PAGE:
This is a truly pure filmed concert which was really all about the music first and foremost, and not about the extravagant prop filled stage shows and over-the-top bombast for which The Rolling Stones would, only a few years later, become the main culprits of cultivating.
Shot in 16mm and later blown-up to 35mm using a “fluid process” from a visual point of view, this is not a film for the perfectionist. Not only will you not get the crystalline qualities that are commonplace now, but there are also technical mishaps within shots, a few blurs here, a misplaced pan there, and throughout the film, and this is 100 percent intentionally done so, is some of the darkest, strangest moody stage lighting you will probably ever encounter for a concert. There are times when the entire frame is pitch back save for a few bits of Jagger, there are times when you struggle to find band members. Far removed from the well lighted huge productions of a Stones show today.
Sound is great, as the shows were recorded and mixed with ideas of keeping up quality (and originally a “Quadrasound” process was used for initial theatrical screenings to really make viewers feel they were at one of the shows).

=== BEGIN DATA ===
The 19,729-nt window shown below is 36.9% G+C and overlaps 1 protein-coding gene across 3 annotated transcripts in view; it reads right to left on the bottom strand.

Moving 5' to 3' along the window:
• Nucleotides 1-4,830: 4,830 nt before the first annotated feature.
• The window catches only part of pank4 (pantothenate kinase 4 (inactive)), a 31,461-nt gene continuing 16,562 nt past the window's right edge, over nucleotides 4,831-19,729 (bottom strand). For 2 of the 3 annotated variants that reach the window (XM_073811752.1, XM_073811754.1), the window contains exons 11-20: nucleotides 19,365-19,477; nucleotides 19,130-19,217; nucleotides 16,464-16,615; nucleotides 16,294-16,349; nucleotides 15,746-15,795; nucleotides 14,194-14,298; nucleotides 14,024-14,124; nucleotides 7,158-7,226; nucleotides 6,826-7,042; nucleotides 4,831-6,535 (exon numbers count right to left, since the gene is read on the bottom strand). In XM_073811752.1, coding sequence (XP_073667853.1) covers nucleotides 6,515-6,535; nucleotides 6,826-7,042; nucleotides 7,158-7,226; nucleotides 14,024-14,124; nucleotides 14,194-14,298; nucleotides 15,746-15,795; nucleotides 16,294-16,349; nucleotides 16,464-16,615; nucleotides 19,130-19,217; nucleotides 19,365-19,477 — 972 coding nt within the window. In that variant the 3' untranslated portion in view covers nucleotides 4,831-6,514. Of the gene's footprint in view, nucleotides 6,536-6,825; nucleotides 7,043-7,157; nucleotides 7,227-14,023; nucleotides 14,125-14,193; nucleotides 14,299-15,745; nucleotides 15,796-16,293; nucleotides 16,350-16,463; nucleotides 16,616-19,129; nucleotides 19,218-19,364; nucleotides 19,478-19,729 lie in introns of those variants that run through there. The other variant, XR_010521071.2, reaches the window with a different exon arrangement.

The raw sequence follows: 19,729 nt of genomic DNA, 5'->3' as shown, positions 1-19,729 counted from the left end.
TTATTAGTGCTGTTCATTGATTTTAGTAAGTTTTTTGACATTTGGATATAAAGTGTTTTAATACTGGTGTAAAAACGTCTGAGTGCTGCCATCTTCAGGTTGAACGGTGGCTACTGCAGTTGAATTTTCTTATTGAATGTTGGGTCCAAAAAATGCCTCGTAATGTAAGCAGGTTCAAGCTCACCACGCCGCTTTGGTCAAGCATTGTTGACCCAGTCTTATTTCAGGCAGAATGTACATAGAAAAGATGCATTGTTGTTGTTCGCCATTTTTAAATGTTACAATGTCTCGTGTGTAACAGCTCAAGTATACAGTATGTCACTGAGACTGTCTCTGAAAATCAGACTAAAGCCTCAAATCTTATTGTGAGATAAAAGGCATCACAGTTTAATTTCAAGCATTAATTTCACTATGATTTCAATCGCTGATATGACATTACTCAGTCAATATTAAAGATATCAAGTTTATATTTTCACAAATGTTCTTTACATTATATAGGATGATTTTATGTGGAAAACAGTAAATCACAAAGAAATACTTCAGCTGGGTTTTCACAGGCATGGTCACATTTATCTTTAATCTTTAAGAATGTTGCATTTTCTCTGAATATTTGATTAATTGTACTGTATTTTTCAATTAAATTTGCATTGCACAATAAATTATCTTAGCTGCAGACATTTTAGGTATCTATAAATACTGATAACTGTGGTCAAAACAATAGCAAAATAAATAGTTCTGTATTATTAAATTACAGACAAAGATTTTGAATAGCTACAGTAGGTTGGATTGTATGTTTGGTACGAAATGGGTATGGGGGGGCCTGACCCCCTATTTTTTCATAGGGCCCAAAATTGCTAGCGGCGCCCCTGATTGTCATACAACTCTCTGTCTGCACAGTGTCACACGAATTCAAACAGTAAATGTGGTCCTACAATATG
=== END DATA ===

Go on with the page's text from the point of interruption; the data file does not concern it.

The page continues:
So how about the performances?
For a myriad of reasons, The Rolling Stones had, at the time, a justly earned reputation of being musical talents of the highest order mixed with being party boys of the highest order. Throw in some hard drugs that everyone is doing in the band or not, long touring schedules, fighting girlfriends, and whatever usually inhabits the world when you happen to be a Rolling Stone circa 1972 (they had been “Exiles” living in France, endured the death of a key member a few years before, and consistently found themselves involved in drug busts, law suits and it is rumored, an assassination contract put out on Mick Jagger by The Hell’s Angels because of the events of Altamont) and sure, certain performances are going to not always be up to that of tight, well rehearsed nature.
One could say that at times The Rolling Stones could be a bit lackadaisical or sloppy on stage.
While Mick is undeniably the Mick that you would expect, always on and always the great frontman/vocalist, guitarist Keith Richards seems keenly focused, although to be honest, he never really has been the goofball fool that media stories and his interview antics would have you believe, Charlie Watts is pure cool and showcases why he is such a great drummer, whether it be rock and roll, the blues or jazz that he’s playing, he is the consummate pro.